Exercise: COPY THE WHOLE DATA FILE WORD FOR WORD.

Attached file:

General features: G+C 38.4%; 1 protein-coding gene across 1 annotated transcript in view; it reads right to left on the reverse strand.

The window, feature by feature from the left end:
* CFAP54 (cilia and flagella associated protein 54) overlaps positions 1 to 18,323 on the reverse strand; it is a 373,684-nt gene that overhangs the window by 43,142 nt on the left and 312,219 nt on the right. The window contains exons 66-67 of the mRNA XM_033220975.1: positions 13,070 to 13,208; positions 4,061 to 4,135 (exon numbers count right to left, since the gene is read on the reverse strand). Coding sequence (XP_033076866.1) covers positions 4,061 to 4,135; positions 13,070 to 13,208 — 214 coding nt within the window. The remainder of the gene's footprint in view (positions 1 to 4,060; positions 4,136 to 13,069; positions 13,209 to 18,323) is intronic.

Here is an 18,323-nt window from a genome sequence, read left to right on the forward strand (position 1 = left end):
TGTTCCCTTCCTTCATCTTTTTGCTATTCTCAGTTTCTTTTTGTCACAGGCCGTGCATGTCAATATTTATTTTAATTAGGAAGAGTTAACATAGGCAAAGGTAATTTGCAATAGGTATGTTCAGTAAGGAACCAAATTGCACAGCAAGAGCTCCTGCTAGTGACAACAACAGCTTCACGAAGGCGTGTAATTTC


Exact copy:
General features: G+C 38.4%; 1 protein-coding gene across 1 annotated transcript in view; it reads right to left on the reverse strand.

The window, feature by feature from the left end:
* CFAP54 (cilia and flagella associated protein 54) overlaps positions 1 to 18,323 on the reverse strand; it is a 373,684-nt gene that overhangs the window by 43,142 nt on the left and 312,219 nt on the right. The window contains exons 66-67 of the mRNA XM_033220975.1: positions 13,070 to 13,208; positions 4,061 to 4,135 (exon numbers count right to left, since the gene is read on the reverse strand). Coding sequence (XP_033076866.1) covers positions 4,061 to 4,135; positions 13,070 to 13,208 — 214 coding nt within the window. The remainder of the gene's footprint in view (positions 1 to 4,060; positions 4,136 to 13,069; positions 13,209 to 18,323) is intronic.

Here is an 18,323-nt window from a genome sequence, read left to right on the forward strand (position 1 = left end):
TGTTCCCTTCCTTCATCTTTTTGCTATTCTCAGTTTCTTTTTGTCACAGGCCGTGCATGTCAATATTTATTTTAATTAGGAAGAGTTAACATAGGCAAAGGTAATTTGCAATAGGTATGTTCAGTAAGGAACCAAATTGCACAGCAAGAGCTCCTGCTAGTGACAACAACAGCTTCACGAAGGCGTGTAATTTC